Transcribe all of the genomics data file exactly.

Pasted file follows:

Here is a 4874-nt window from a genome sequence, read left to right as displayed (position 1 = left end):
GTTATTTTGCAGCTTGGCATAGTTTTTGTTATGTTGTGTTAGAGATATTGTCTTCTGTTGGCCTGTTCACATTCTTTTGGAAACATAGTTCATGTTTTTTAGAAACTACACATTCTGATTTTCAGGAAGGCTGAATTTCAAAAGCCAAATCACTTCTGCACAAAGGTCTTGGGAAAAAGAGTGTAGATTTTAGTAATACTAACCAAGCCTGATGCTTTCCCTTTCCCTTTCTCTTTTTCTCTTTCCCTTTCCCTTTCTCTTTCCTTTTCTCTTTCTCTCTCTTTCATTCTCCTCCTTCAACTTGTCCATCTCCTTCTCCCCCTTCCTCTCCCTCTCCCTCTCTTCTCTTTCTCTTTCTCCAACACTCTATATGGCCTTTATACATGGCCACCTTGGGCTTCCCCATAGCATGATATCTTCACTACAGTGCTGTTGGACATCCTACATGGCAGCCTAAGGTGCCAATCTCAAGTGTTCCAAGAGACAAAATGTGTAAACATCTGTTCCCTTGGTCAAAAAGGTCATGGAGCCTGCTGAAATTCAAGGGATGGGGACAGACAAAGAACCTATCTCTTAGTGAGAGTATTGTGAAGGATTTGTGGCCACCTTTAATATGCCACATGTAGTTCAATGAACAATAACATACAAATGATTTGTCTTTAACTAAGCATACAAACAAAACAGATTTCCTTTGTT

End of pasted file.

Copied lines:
Here is a 4874-nt window from a genome sequence, read left to right as displayed (position 1 = left end):
GTTATTTTGCAGCTTGGCATAGTTTTTGTTATGTTGTGTTAGAGATATTGTCTTCTGTTGGCCTGTTCACATTCTTTTGGAAACATAGTTCATGTTTTTTAGAAACTACACATTCTGATTTTCAGGAAGGCTGAATTTCAAAAGCCAAATCACTTCTGCACAAAGGTCTTGGGAAAAAGAGTGTAGATTTTAGTAATACTAACCAAGCCTGATGCTTTCCCTTTCCCTTTCTCTTTTTCTCTTTCCCTTTCCCTTTCTCTTTCCTTTTCTCTTTCTCTCTCTTTCATTCTCCTCCTTCAACTTGTCCATCTCCTTCTCCCCCTTCCTCTCCCTCTCCCTCTCTTCTCTTTCTCTTTCTCCAACACTCTATATGGCCTTTATACATGGCCACCTTGGGCTTCCCCATAGCATGATATCTTCACTACAGTGCTGTTGGACATCCTACATGGCAGCCTAAGGTGCCAATCTCAAGTGTTCCAAGAGACAAAATGTGTAAACATCTGTTCCCTTGGTCAAAAAGGTCATGGAGCCTGCTGAAATTCAAGGGATGGGGACAGACAAAGAACCTATCTCTTAGTGAGAGTATTGTGAAGGATTTGTGGCCACCTTTAATATGCCACATGTAGTTCAATGAACAATAACATACAAATGATTTGTCTTTAACTAAGCATACAAACAAAACAGATTTCCTTTGTT